Most small to medium, even scaling entrepreneurs don’t have unionised employees and are not party to any collective agreements that stipulate the processes for layoffs. Therefore, they must follow the process that is laid out in the Labour Relations Act 66 of 1995, as amended (“LRA”) and the Basic Conditions of Employment Act, 75 of 1997, as amended (“BCEA”). If you are not sure what these processes entail, it is worth getting in touch with an experienced Labour Lawyer or Consultant to assist you with this.
Can temporarily laid off employee claim UIF?
Yes. Employees who may have been temporarily laid off can certainly claim their UIF benefits. The UIF offices are available to assist any employees who may have been temporarily laid off.
How does an employer choose which employees to layoff and which ones to keep?
As mentioned above, an employer must make use of the processes set out in the LRA or BCEA. Mainly, the consultation or discussions in respect of layoffs are initiated through a section 189 of the LRA process. This is a process that is also utilised for initiating retrenchment proceedings.
The section 189 process makes provision for the last in, last out selection process or, where applicable the operational requirements of the business where the employer retains employees with the relevant skills.
It’s been largely a brutal past two years for many entrepreneurs and on the flip side, many ventures have also prospered during the same past two years. I don’t have the facts to back this, (I know it’s not very lawyerly) but I would not be surprised that the past two years have certainly seen a growing number of small to medium businesses making use of legal services than they have done in the past. My view is that it shows the seriousness with which entrepreneurs are approaching their businesses. This maybe further be attributed to the fact that whilst small businesses are small in size, they certainly don’t have small dreams and do not, aim at staying small. The entrepreneurial spirit is alive and well.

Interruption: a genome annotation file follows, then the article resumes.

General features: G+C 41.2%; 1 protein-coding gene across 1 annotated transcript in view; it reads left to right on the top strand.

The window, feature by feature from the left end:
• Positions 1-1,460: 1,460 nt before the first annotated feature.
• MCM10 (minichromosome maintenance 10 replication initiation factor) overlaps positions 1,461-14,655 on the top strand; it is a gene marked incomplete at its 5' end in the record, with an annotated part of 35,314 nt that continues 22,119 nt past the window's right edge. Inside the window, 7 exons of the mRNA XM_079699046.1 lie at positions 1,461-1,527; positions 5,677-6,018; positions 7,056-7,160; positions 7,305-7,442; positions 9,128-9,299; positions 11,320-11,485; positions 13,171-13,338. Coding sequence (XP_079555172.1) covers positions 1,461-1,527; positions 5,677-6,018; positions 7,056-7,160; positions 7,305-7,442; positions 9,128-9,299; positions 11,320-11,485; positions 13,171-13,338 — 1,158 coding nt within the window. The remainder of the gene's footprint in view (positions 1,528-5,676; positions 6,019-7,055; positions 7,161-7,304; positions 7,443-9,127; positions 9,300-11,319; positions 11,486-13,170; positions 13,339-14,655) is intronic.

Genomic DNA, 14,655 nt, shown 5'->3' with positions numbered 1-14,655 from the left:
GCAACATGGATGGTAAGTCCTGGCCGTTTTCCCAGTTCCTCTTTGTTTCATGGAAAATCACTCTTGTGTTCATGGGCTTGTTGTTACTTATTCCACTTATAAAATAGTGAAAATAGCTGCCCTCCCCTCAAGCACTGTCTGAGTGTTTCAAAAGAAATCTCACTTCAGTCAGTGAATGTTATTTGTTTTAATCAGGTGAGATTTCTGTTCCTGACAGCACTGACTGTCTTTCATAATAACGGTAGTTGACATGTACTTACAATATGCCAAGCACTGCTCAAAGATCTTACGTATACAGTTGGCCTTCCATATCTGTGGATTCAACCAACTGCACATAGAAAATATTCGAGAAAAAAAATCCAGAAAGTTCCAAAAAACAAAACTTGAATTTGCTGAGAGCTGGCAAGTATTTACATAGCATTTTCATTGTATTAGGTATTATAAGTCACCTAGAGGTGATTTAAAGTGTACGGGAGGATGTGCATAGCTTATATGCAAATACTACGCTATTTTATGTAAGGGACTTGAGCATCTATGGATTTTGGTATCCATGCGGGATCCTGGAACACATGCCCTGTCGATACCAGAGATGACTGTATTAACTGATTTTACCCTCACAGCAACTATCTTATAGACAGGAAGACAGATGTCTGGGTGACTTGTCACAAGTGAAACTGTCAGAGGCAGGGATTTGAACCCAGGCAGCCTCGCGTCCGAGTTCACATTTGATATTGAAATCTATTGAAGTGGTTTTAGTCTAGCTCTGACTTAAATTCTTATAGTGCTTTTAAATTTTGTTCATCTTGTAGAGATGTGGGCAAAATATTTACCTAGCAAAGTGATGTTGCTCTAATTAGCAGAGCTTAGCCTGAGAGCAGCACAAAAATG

Well, whether you are a small, medium or growing business, we would love to be part of your journey here at Legalese and support you as we’ve done with our clients through the years. Just to recap the above, whilst many entrepreneurs sought legal services in respect of employees during the pandemic, this should not be the case. As stated above, employers must constantly do a health check of their businesses and plan accordingly. The slightest indication of business going down should be a trigger for you as an entrepreneur to ask relevant questions from the relevant people. This may be the difference between your business thriving or disappearing into the oblivion.
– Sudden Mutsengi
Have any questions? Drop us a message below and we’ll be in touch!